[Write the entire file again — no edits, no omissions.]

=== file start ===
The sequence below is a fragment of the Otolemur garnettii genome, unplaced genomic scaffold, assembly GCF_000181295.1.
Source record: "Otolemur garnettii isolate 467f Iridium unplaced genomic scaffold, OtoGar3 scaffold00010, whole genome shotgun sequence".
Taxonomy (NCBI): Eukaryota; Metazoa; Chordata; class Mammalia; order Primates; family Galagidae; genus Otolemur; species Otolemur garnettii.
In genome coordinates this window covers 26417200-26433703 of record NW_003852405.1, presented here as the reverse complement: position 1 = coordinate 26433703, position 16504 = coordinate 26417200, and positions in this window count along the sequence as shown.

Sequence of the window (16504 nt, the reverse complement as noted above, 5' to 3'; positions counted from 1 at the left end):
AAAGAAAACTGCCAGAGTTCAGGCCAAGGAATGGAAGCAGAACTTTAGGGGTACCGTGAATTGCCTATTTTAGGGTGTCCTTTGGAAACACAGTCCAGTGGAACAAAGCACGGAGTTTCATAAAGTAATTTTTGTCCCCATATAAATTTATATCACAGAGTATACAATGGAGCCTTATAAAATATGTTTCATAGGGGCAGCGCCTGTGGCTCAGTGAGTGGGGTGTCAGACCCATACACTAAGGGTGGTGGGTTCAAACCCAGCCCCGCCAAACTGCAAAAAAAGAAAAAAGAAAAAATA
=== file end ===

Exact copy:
The sequence below is a fragment of the Otolemur garnettii genome, unplaced genomic scaffold, assembly GCF_000181295.1.
Source record: "Otolemur garnettii isolate 467f Iridium unplaced genomic scaffold, OtoGar3 scaffold00010, whole genome shotgun sequence".
Taxonomy (NCBI): Eukaryota; Metazoa; Chordata; class Mammalia; order Primates; family Galagidae; genus Otolemur; species Otolemur garnettii.
In genome coordinates this window covers 26417200-26433703 of record NW_003852405.1, presented here as the reverse complement: position 1 = coordinate 26433703, position 16504 = coordinate 26417200, and positions in this window count along the sequence as shown.

Sequence of the window (16504 nt, the reverse complement as noted above, 5' to 3'; positions counted from 1 at the left end):
AAAGAAAACTGCCAGAGTTCAGGCCAAGGAATGGAAGCAGAACTTTAGGGGTACCGTGAATTGCCTATTTTAGGGTGTCCTTTGGAAACACAGTCCAGTGGAACAAAGCACGGAGTTTCATAAAGTAATTTTTGTCCCCATATAAATTTATATCACAGAGTATACAATGGAGCCTTATAAAATATGTTTCATAGGGGCAGCGCCTGTGGCTCAGTGAGTGGGGTGTCAGACCCATACACTAAGGGTGGTGGGTTCAAACCCAGCCCCGCCAAACTGCAAAAAAAGAAAAAAGAAAAAATA